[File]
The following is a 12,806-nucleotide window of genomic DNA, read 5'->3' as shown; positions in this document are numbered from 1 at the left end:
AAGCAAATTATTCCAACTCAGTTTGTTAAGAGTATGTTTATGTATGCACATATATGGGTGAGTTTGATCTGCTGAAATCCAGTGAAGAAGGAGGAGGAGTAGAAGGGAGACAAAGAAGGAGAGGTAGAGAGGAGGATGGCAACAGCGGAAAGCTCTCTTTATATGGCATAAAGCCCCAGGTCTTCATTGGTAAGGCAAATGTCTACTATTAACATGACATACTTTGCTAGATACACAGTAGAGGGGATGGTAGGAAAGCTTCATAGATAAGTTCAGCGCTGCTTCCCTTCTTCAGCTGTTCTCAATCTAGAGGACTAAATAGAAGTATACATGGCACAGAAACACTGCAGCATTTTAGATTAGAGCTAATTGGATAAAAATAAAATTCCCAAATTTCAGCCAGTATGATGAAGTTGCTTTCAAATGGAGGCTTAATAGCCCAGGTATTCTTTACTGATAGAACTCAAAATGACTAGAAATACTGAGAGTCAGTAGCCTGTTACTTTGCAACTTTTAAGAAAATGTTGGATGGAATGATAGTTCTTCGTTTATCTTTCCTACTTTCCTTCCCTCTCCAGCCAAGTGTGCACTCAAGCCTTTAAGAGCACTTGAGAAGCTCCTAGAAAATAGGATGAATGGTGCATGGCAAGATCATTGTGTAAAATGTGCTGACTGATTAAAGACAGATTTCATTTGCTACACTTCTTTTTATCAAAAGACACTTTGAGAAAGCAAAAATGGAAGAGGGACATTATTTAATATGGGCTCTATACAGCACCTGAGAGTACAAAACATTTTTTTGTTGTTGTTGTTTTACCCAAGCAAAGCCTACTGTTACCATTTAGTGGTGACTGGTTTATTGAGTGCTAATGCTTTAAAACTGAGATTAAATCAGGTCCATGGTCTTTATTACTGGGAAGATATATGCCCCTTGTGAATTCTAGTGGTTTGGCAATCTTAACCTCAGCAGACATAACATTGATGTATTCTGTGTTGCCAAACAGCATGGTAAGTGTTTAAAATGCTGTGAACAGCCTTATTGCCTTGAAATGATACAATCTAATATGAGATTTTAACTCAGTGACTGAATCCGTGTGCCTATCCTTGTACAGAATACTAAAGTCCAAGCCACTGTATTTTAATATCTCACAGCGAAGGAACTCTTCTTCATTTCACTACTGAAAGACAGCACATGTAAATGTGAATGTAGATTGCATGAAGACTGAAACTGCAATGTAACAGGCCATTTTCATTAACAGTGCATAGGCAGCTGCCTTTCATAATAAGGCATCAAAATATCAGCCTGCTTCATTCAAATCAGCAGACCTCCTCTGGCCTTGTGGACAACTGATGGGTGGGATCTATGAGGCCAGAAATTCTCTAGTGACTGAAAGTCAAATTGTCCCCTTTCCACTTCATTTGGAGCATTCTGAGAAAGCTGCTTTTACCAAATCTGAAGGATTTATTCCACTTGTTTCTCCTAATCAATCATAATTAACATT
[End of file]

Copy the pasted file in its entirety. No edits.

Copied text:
The following is a 12,806-nucleotide window of genomic DNA, read 5'->3' as shown; positions in this document are numbered from 1 at the left end:
AAGCAAATTATTCCAACTCAGTTTGTTAAGAGTATGTTTATGTATGCACATATATGGGTGAGTTTGATCTGCTGAAATCCAGTGAAGAAGGAGGAGGAGTAGAAGGGAGACAAAGAAGGAGAGGTAGAGAGGAGGATGGCAACAGCGGAAAGCTCTCTTTATATGGCATAAAGCCCCAGGTCTTCATTGGTAAGGCAAATGTCTACTATTAACATGACATACTTTGCTAGATACACAGTAGAGGGGATGGTAGGAAAGCTTCATAGATAAGTTCAGCGCTGCTTCCCTTCTTCAGCTGTTCTCAATCTAGAGGACTAAATAGAAGTATACATGGCACAGAAACACTGCAGCATTTTAGATTAGAGCTAATTGGATAAAAATAAAATTCCCAAATTTCAGCCAGTATGATGAAGTTGCTTTCAAATGGAGGCTTAATAGCCCAGGTATTCTTTACTGATAGAACTCAAAATGACTAGAAATACTGAGAGTCAGTAGCCTGTTACTTTGCAACTTTTAAGAAAATGTTGGATGGAATGATAGTTCTTCGTTTATCTTTCCTACTTTCCTTCCCTCTCCAGCCAAGTGTGCACTCAAGCCTTTAAGAGCACTTGAGAAGCTCCTAGAAAATAGGATGAATGGTGCATGGCAAGATCATTGTGTAAAATGTGCTGACTGATTAAAGACAGATTTCATTTGCTACACTTCTTTTTATCAAAAGACACTTTGAGAAAGCAAAAATGGAAGAGGGACATTATTTAATATGGGCTCTATACAGCACCTGAGAGTACAAAACATTTTTTTGTTGTTGTTGTTTTACCCAAGCAAAGCCTACTGTTACCATTTAGTGGTGACTGGTTTATTGAGTGCTAATGCTTTAAAACTGAGATTAAATCAGGTCCATGGTCTTTATTACTGGGAAGATATATGCCCCTTGTGAATTCTAGTGGTTTGGCAATCTTAACCTCAGCAGACATAACATTGATGTATTCTGTGTTGCCAAACAGCATGGTAAGTGTTTAAAATGCTGTGAACAGCCTTATTGCCTTGAAATGATACAATCTAATATGAGATTTTAACTCAGTGACTGAATCCGTGTGCCTATCCTTGTACAGAATACTAAAGTCCAAGCCACTGTATTTTAATATCTCACAGCGAAGGAACTCTTCTTCATTTCACTACTGAAAGACAGCACATGTAAATGTGAATGTAGATTGCATGAAGACTGAAACTGCAATGTAACAGGCCATTTTCATTAACAGTGCATAGGCAGCTGCCTTTCATAATAAGGCATCAAAATATCAGCCTGCTTCATTCAAATCAGCAGACCTCCTCTGGCCTTGTGGACAACTGATGGGTGGGATCTATGAGGCCAGAAATTCTCTAGTGACTGAAAGTCAAATTGTCCCCTTTCCACTTCATTTGGAGCATTCTGAGAAAGCTGCTTTTACCAAATCTGAAGGATTTATTCCACTTGTTTCTCCTAATCAATCATAATTAACATT